When it came time to complete the summative assessment, my students were ready. Each class was given a different Shel Silverstein poem: Cloony the Clown, Clarence, or Sick. Each of these poems contains several of the poetic devices we studied, and were written by a familiar poet. The final products were knock-out. Below I’ve included a few samples.

This is one of the many ways I’ve used one-pagers as a tool for learning and as a tool for assessing. I’ll share more later, and I look forward to hearing about how you use them in your own classes!

Julie has been teaching secondary language arts for twenty years, spending the first fifteen in rural Central Oregon, and the last four in Amman, Jordan. She’s thrilled to report that she and her family have moved across the world to Managua, Nicaragua this year, where a new adventure has begun.

Follow her on twitter @SwinehartJulie

Planning Time for Thinking

One thing I know for sure:  Writing is hard. Lately, I’ve been reminded how hard as I’ve tried to keep up with Sarah Donovan’s challenge #verselove2019 to write a poem a day during the month of April.

It’s only day 9, and Oh, my!

It’s not even the poetry part I’m finding difficult, which is surprising. Deciding on an idea and then sticking to it has wrecked me for eight straight days. And now I’m wondering:

How often do I expect students to dive into drafting without giving them time to talk and question and change their minds about their ideas? Do they have enough time to play and mull and sit with their thoughts before they make a commitment–or before a draft is due?

I know what so many great writers say:  Just start writing; you’ll discover what you want to say. But what if that doesn’t work for everyone? Lately, it hasn’t worked for me.

So now I’m wondering:  How can I plan for enough time to give everyone the time they need to settle in to their ideas before I plan enough time for them to write?

Now, I’m not talking about timed writing — or state-mandated test writing. Those are different (and in my humble opinion) horrible inauthentic beasts. I’m talking about the process of thought. The thinking it takes to draft with intention.

I’m pretty sure I’ve rushed it.

And I want to slow it down.

#verselove2019

Amy Rasmussen lives and writes from her home in North Texas where the bluebonnets are blooming beautifully. She thinks about writing all the time and needs to get better at getting her thoughts on the page. Writing poetry, which is far out of her comfort zone, may help. You can follow her on Twitter @amyrass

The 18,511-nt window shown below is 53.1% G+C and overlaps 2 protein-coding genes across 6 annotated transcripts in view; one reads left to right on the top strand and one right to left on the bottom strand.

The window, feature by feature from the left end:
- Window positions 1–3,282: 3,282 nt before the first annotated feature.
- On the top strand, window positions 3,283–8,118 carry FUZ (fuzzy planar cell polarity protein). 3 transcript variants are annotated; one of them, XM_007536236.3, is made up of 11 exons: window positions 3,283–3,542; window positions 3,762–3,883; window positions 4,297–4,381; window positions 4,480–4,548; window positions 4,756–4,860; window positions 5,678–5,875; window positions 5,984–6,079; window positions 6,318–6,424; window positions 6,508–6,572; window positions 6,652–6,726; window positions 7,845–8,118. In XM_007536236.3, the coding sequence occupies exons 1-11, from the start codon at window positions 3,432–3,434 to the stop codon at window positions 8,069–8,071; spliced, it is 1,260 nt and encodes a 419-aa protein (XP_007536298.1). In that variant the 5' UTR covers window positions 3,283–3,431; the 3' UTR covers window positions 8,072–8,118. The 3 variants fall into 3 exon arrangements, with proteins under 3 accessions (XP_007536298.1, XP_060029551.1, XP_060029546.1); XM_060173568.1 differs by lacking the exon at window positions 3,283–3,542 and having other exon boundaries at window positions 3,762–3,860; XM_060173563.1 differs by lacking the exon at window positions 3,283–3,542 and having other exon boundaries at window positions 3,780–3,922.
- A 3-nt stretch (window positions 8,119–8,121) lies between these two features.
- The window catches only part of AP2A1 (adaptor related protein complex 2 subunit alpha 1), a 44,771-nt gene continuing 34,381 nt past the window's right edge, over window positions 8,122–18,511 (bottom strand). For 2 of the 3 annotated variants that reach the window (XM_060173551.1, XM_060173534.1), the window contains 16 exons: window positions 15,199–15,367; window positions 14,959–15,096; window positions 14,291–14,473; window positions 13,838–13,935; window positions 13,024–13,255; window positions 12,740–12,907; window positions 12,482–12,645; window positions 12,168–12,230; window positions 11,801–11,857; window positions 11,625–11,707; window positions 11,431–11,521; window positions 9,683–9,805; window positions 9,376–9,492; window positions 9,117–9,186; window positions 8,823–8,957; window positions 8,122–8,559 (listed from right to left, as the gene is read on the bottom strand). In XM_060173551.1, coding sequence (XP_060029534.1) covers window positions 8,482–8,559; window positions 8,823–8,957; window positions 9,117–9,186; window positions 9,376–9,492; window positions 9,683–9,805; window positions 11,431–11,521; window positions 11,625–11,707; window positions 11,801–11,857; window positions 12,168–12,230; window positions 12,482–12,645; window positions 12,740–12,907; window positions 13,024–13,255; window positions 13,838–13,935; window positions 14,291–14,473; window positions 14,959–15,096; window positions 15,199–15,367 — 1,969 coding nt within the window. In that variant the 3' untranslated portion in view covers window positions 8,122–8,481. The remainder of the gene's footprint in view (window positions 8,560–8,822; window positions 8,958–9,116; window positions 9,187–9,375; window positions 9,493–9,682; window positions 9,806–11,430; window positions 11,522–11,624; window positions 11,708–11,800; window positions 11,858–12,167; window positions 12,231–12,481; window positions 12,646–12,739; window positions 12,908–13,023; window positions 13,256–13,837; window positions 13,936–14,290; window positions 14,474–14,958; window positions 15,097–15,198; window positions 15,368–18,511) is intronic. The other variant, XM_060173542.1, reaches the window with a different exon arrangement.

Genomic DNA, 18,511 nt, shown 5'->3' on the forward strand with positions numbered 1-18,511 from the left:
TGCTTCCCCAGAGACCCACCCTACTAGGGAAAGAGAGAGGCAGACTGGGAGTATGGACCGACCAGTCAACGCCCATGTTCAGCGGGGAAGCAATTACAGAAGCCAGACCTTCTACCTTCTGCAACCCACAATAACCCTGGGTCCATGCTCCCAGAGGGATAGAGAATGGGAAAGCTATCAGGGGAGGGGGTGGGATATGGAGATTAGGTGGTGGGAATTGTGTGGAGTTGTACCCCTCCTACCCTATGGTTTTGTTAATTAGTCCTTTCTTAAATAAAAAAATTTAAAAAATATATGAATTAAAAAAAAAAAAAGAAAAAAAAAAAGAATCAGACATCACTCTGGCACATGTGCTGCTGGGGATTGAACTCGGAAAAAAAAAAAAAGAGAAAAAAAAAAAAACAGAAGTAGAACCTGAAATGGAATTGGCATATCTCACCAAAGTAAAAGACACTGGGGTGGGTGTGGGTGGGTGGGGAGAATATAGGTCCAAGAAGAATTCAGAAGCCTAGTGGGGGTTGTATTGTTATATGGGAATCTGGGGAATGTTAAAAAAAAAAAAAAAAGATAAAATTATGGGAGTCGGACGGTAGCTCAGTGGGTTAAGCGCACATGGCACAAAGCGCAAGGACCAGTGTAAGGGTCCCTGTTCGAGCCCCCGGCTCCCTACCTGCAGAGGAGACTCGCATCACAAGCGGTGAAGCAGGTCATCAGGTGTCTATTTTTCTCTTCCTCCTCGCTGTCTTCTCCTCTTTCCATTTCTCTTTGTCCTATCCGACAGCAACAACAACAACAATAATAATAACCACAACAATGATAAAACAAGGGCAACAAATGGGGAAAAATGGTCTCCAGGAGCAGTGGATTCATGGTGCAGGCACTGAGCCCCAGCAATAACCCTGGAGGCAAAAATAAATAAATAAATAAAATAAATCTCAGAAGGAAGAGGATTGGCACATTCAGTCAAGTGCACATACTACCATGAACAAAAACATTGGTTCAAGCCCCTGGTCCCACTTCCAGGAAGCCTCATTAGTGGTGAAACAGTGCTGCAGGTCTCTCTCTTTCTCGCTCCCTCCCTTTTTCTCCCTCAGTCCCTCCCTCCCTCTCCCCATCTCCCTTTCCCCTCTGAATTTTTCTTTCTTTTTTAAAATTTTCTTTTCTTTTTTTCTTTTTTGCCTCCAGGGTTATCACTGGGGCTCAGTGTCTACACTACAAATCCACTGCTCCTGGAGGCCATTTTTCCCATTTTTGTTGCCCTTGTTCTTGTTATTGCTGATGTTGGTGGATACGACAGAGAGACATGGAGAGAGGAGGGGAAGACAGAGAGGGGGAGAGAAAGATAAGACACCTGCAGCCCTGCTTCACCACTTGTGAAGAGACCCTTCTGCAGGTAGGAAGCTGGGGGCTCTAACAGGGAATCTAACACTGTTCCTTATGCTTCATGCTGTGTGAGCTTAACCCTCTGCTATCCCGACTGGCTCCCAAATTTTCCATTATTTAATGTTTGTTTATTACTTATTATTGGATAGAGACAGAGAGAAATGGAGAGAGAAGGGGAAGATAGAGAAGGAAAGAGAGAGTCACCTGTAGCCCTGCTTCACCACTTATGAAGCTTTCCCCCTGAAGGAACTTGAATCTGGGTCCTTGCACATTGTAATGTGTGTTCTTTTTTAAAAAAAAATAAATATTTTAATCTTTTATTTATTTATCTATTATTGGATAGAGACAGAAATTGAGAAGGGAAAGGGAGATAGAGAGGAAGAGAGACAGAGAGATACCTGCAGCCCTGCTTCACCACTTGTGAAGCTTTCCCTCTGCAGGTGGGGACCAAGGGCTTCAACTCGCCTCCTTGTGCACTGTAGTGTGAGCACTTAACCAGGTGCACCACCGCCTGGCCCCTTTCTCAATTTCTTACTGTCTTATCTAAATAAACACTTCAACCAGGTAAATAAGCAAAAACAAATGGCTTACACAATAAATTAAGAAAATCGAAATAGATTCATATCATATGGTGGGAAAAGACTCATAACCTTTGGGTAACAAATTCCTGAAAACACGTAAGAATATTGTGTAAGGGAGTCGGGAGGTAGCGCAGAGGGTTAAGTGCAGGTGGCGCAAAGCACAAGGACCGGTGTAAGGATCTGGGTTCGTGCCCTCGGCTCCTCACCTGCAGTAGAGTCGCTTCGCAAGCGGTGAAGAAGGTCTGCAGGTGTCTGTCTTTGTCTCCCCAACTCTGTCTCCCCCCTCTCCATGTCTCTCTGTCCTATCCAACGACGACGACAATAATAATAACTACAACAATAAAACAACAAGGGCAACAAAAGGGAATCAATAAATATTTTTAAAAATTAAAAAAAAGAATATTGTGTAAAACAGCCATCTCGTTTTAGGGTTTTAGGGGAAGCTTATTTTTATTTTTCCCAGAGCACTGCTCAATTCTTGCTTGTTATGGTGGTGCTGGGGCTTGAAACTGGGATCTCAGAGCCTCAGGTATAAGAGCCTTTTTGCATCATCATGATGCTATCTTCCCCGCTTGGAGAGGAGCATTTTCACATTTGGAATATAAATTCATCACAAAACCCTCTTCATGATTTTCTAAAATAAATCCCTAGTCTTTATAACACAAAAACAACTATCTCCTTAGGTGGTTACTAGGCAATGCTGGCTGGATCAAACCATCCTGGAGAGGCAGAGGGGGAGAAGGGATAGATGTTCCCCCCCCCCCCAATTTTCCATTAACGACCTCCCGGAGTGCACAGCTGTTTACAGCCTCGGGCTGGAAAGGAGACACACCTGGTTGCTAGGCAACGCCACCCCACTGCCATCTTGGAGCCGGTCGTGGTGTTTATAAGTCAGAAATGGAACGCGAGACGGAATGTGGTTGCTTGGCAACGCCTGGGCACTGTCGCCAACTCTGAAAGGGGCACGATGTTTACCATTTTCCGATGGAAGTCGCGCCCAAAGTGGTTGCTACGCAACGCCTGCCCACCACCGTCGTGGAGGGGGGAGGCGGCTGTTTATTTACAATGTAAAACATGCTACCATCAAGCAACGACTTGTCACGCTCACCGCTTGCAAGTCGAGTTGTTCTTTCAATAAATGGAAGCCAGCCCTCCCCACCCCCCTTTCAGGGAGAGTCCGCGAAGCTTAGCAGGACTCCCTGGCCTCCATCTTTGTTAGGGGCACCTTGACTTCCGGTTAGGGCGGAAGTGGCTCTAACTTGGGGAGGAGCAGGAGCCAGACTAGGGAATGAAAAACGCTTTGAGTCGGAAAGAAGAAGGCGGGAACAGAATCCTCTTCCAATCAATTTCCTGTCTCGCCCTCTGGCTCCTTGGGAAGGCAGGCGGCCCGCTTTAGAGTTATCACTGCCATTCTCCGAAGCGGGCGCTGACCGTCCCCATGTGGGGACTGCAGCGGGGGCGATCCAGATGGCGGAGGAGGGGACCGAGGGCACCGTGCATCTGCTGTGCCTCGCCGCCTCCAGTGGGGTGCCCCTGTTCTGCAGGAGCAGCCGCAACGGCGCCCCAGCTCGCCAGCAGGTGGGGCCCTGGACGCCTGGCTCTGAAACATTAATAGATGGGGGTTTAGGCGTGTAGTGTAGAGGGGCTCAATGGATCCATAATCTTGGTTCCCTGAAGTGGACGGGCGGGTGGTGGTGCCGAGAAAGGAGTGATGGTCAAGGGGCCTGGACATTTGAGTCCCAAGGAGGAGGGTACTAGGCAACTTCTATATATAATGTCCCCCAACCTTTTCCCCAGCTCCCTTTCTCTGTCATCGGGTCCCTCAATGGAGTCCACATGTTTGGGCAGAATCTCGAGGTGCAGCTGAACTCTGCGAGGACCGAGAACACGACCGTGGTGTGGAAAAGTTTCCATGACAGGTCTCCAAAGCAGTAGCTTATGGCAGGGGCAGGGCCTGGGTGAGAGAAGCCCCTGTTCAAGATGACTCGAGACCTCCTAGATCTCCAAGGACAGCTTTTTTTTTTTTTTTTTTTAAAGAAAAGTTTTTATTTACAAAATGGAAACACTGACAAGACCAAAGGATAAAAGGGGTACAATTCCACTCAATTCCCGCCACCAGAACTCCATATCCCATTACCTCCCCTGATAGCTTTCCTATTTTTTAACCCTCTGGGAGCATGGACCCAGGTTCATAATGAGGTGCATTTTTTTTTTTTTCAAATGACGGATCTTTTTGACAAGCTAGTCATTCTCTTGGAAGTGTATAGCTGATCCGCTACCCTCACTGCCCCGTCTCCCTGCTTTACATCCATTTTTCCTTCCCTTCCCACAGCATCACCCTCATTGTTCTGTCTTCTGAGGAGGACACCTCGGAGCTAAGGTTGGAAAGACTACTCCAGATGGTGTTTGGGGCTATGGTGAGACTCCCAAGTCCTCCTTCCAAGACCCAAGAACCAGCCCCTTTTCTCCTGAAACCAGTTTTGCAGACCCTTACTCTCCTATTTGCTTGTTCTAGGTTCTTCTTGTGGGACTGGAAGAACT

Can a poem be wrong? And other inspiration for #NationalPoetryMonth

I never call myself a poet, but I am in love with words.

I wrote this beside a poem in my notebook one day (I wish I could remember the poem):

Poetry is spiritual. Shouldn’t it be? It’s language laced in love and longing; purpose — and yes, peace. Sometimes. It’s also anger, anguish, sorrow, and despair. Poetry is people trying to find a place. It’s help in healing. It’s the tangle and torment of humanity shouting up and calling out. “Speak your truth.” the voices say. I’ll just play with speaking mine in verse.

Is that a poem? If I called myself a poet, I’d probably say yes. But I don’t, so I won’t.

I am like the kid too afraid to write. Too afraid to be wrong.

Can a poem be wrong?

I remember a several years ago when I first began teaching. I questioned myself a lot back then, and I had a knee-knocking fear of teaching poetry. Thinking to give myself an edge, I picked up the poetry binder the teacher before me had used. It screamed Keats and the Romantics. (Please don’t jump all over me if you revel in this era.) I’m sure the binder had other poets and other poems. I just remember how wrong it felt — how wrong I felt — trying to teach poems I didn’t love in a way my students and I didn’t love. We analyzed and analyzed. Never wrote beside a single one. I fear I passed the baton, my fear and even dislike of poetry, to my students.

That was wrong.

Thankfully, I learned to run toward the pain. I got better at teaching young people instead of teaching poetry. I learned to do more than have my students bring in their favorite song lyrics. I bought novels in verse and poetry anthologies. I read for pleasure. I wrote to discover, to wonder, to enjoy. I learned to love poets who made me think and feel and to experience language like I never had before. I shared all of this with my students.

It took me years to overcome my fear of poetry. How silly and how sad.

So maybe you are like the old me — stuck in a rut or an old binder. Maybe you dread all the talk of poetry in April because you’re stressed about test prep or whatever. Maybe you just want a little spring in your step. That’s what I now think poetry is — a pretty powerful spring.

Whether you love poetry, or not, here’s a little inspiration to get your bounce on:

 

Sometimes it’s fun to look up words we already know. Today I looked up poet.

poet

Don’t you just love the second definition? I’m thinking superhero with a pen.